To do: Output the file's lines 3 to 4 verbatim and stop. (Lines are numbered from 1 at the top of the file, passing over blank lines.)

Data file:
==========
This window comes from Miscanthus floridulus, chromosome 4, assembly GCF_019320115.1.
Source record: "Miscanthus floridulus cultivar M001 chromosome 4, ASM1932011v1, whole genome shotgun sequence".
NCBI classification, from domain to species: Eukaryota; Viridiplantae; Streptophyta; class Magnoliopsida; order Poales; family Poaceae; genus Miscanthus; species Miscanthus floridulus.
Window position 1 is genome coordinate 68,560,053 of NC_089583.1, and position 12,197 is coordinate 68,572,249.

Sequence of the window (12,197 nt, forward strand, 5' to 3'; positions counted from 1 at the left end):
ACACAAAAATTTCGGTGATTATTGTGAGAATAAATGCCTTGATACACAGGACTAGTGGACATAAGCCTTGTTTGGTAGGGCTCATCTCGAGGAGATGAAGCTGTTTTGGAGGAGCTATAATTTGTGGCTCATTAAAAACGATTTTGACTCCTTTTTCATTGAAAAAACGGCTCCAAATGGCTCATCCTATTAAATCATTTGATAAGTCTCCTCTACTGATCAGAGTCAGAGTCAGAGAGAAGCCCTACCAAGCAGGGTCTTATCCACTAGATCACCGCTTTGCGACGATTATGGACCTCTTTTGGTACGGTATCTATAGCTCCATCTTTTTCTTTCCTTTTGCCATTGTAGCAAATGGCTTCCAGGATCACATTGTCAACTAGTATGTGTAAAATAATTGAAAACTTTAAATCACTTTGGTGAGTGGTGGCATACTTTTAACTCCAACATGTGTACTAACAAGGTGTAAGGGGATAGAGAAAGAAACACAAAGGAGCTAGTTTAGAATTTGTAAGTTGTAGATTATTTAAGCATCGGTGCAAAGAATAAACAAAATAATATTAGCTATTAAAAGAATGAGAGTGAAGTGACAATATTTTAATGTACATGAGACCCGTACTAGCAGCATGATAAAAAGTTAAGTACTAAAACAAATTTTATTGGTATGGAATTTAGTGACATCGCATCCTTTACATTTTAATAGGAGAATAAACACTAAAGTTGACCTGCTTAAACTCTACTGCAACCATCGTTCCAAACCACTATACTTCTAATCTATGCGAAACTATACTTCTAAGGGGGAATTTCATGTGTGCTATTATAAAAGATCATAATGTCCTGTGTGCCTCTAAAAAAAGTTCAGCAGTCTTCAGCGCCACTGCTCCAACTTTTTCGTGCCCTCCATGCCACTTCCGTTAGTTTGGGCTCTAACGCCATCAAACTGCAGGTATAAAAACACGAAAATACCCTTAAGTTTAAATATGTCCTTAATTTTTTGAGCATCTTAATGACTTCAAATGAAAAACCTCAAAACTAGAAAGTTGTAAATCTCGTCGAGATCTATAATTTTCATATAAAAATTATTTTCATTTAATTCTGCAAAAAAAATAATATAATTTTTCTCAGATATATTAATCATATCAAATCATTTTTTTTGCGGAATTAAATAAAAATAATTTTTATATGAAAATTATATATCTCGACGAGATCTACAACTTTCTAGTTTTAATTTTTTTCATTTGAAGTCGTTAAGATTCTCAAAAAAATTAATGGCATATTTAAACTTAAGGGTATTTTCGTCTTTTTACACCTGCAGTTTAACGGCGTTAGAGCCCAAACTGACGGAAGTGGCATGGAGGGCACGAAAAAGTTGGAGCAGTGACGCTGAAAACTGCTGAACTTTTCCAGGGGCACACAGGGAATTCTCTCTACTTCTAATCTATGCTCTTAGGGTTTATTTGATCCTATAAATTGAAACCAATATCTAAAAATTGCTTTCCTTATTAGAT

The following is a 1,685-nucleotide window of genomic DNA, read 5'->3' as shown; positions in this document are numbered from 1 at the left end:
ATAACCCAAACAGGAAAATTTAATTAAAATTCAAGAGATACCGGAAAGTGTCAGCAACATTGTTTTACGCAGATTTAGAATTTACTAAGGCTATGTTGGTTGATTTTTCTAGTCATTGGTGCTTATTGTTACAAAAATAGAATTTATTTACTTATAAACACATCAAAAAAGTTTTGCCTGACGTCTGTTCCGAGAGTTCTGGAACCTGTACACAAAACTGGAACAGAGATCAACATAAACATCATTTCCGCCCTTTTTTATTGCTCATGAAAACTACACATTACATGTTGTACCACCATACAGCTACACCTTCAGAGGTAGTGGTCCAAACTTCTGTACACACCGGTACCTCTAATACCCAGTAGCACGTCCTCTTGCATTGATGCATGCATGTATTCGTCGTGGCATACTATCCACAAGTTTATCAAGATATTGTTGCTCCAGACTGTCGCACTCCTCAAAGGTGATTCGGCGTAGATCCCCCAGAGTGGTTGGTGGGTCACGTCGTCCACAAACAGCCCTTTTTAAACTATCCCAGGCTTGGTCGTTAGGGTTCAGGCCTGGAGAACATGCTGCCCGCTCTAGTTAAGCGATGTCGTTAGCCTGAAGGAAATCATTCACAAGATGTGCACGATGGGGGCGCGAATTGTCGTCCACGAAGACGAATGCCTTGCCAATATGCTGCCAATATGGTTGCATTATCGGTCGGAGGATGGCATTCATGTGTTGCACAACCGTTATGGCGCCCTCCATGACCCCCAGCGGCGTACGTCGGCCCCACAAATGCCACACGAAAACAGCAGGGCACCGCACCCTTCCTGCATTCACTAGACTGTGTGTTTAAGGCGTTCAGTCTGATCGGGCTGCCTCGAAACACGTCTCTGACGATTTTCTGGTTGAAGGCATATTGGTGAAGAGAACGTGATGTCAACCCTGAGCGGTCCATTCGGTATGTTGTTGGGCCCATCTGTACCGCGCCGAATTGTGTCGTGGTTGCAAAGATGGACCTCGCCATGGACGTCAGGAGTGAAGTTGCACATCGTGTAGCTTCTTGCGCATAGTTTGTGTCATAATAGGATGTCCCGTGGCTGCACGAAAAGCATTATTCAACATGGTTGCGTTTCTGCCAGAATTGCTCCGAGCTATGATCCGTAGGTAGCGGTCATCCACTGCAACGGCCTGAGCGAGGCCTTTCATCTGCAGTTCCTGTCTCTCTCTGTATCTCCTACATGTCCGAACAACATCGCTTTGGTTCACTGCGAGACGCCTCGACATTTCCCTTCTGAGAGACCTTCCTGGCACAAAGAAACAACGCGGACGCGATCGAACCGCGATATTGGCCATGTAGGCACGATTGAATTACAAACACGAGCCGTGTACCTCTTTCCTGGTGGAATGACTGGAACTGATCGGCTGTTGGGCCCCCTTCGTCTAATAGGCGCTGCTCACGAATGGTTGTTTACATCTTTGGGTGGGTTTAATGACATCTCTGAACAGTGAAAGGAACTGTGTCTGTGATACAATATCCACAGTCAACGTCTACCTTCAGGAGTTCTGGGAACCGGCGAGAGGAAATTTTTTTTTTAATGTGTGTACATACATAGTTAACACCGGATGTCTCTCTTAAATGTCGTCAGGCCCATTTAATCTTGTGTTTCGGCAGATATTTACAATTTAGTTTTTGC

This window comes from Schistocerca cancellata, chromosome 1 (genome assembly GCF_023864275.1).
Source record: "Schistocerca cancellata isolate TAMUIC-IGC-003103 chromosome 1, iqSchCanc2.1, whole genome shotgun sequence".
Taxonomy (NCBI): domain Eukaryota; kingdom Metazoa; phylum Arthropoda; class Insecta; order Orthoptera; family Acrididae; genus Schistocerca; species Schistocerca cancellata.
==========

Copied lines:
NCBI classification, from domain to species: Eukaryota; Viridiplantae; Streptophyta; class Magnoliopsida; order Poales; family Poaceae; genus Miscanthus; species Miscanthus floridulus.
Window position 1 is genome coordinate 68,560,053 of NC_089583.1, and position 12,197 is coordinate 68,572,249.